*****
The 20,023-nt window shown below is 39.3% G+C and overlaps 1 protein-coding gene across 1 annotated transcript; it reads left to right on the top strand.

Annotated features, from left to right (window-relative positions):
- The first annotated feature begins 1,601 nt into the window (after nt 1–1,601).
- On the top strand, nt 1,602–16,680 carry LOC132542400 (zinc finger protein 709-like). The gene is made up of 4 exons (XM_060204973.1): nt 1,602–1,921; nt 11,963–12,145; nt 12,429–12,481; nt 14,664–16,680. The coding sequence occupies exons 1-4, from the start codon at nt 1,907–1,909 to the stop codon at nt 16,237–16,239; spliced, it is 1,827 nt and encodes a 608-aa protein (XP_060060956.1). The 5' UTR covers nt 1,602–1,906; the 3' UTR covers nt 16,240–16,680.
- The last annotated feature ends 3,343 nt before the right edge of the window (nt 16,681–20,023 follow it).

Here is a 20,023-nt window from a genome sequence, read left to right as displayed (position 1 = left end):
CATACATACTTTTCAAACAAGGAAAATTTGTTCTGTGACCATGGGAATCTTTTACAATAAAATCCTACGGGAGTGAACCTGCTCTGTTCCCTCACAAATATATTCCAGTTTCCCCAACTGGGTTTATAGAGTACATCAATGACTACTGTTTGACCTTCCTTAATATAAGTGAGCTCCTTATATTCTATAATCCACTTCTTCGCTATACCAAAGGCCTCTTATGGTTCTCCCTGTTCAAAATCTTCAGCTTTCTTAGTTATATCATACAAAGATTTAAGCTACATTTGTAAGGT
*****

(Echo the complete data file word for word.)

The 20,023-nt window shown below is 39.3% G+C and overlaps 1 protein-coding gene across 1 annotated transcript; it reads left to right on the top strand.

Annotated features, from left to right (window-relative positions):
- The first annotated feature begins 1,601 nt into the window (after nt 1–1,601).
- On the top strand, nt 1,602–16,680 carry LOC132542400 (zinc finger protein 709-like). The gene is made up of 4 exons (XM_060204973.1): nt 1,602–1,921; nt 11,963–12,145; nt 12,429–12,481; nt 14,664–16,680. The coding sequence occupies exons 1-4, from the start codon at nt 1,907–1,909 to the stop codon at nt 16,237–16,239; spliced, it is 1,827 nt and encodes a 608-aa protein (XP_060060956.1). The 5' UTR covers nt 1,602–1,906; the 3' UTR covers nt 16,240–16,680.
- The last annotated feature ends 3,343 nt before the right edge of the window (nt 16,681–20,023 follow it).

Here is a 20,023-nt window from a genome sequence, read left to right as displayed (position 1 = left end):
CATACATACTTTTCAAACAAGGAAAATTTGTTCTGTGACCATGGGAATCTTTTACAATAAAATCCTACGGGAGTGAACCTGCTCTGTTCCCTCACAAATATATTCCAGTTTCCCCAACTGGGTTTATAGAGTACATCAATGACTACTGTTTGACCTTCCTTAATATAAGTGAGCTCCTTATATTCTATAATCCACTTCTTCGCTATACCAAAGGCCTCTTATGGTTCTCCCTGTTCAAAATCTTCAGCTTTCTTAGTTATATCATACAAAGATTTAAGCTACATTTGTAAGGT